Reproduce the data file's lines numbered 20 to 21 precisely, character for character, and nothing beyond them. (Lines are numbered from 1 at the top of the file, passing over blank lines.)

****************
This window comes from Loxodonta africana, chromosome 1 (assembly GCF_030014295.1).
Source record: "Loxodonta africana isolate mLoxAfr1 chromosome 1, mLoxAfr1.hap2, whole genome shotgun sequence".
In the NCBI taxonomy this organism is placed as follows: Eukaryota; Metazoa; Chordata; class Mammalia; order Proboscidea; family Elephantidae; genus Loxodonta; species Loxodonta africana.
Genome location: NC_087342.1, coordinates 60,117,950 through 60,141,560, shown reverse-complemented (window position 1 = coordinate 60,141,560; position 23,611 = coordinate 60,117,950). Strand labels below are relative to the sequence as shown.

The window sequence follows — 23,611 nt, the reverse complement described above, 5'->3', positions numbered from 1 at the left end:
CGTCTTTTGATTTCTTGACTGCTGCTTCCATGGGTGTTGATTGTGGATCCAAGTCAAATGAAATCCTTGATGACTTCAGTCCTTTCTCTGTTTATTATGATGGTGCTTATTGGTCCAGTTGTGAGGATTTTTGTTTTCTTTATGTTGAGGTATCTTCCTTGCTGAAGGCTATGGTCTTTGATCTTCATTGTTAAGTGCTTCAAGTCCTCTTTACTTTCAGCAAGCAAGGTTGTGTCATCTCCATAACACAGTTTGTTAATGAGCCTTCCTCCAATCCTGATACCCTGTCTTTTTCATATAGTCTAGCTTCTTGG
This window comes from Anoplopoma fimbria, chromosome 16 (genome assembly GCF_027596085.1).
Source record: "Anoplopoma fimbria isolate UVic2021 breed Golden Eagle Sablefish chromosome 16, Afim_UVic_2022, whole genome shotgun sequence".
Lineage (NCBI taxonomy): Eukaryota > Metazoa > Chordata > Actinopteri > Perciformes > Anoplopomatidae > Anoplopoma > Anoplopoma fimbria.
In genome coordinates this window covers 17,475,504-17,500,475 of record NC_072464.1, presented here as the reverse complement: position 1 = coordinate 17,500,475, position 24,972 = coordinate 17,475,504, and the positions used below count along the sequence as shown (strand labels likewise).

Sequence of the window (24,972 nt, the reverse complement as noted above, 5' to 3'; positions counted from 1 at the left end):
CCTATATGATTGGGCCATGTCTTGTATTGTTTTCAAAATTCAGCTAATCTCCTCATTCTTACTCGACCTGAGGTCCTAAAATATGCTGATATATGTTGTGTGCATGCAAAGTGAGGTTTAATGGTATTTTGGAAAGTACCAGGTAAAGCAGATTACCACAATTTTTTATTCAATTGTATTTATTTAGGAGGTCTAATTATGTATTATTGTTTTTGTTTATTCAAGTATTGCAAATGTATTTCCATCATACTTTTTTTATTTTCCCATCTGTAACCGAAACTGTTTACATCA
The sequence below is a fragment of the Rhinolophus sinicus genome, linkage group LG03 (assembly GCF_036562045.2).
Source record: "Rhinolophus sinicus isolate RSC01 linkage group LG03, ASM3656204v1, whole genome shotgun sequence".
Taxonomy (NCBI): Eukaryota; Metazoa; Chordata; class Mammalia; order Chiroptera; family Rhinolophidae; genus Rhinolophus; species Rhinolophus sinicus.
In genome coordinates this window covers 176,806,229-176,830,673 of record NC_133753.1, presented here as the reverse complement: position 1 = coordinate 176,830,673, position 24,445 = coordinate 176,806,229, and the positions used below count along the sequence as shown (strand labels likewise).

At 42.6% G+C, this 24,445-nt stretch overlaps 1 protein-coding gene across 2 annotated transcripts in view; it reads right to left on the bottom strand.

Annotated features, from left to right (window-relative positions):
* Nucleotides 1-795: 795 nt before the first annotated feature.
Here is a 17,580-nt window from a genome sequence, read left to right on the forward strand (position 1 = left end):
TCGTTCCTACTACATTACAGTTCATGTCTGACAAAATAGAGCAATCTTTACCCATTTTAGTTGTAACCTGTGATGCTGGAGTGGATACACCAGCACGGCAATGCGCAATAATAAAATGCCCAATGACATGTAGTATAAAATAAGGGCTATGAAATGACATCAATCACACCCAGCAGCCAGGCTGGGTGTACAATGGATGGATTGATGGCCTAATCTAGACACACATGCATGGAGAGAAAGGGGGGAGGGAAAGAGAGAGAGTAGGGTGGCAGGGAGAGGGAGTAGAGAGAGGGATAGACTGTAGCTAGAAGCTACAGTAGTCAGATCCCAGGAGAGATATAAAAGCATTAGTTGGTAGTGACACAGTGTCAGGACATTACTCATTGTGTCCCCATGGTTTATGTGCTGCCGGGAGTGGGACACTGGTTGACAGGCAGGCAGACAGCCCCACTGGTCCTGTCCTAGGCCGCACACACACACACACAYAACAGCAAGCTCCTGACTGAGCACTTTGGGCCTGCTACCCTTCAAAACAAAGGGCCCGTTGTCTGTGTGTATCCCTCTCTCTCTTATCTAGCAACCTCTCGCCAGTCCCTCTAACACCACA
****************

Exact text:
Here is a 17,580-nt window from a genome sequence, read left to right on the forward strand (position 1 = left end):
TCGTTCCTACTACATTACAGTTCATGTCTGACAAAATAGAGCAATCTTTACCCATTTTAGTTGTAACCTGTGATGCTGGAGTGGATACACCAGCACGGCAATGCGCAATAATAAAATGCCCAATGACATGTAGTATAAAATAAGGGCTATGAAATGACATCAATCACACCCAGCAGCCAGGCTGGGTGTACAATGGATGGATTGATGGCCTAATCTAGACACACATGCATGGAGAGAAAGGGGGGAGGGAAAGAGAGAGAGTAGGGTGGCAGGGAGAGGGAGTAGAGAGAGGGATAGACTGTAGCTAGAAGCTACAGTAGTCAGATCCCAGGAGAGATATAAAAGCATTAGTTGGTAGTGACACAGTGTCAGGACATTACTCATTGTGTCCCCATGGTTTATGTGCTGCCGGGAGTGGGACACTGGTTGACAGGCAGGCAGACAGCCCCACTGGTCCTGTCCTAGGCCGCACACACACACACACAYAACAGCAAGCTCCTGACTGAGCACTTTGGGCCTGCTACCCTTCAAAACAAAGGGCCCGTTGTCTGTGTGTATCCCTCTCTCTCTTATCTAGCAACCTCTCGCCAGTCCCTCTAACACCACA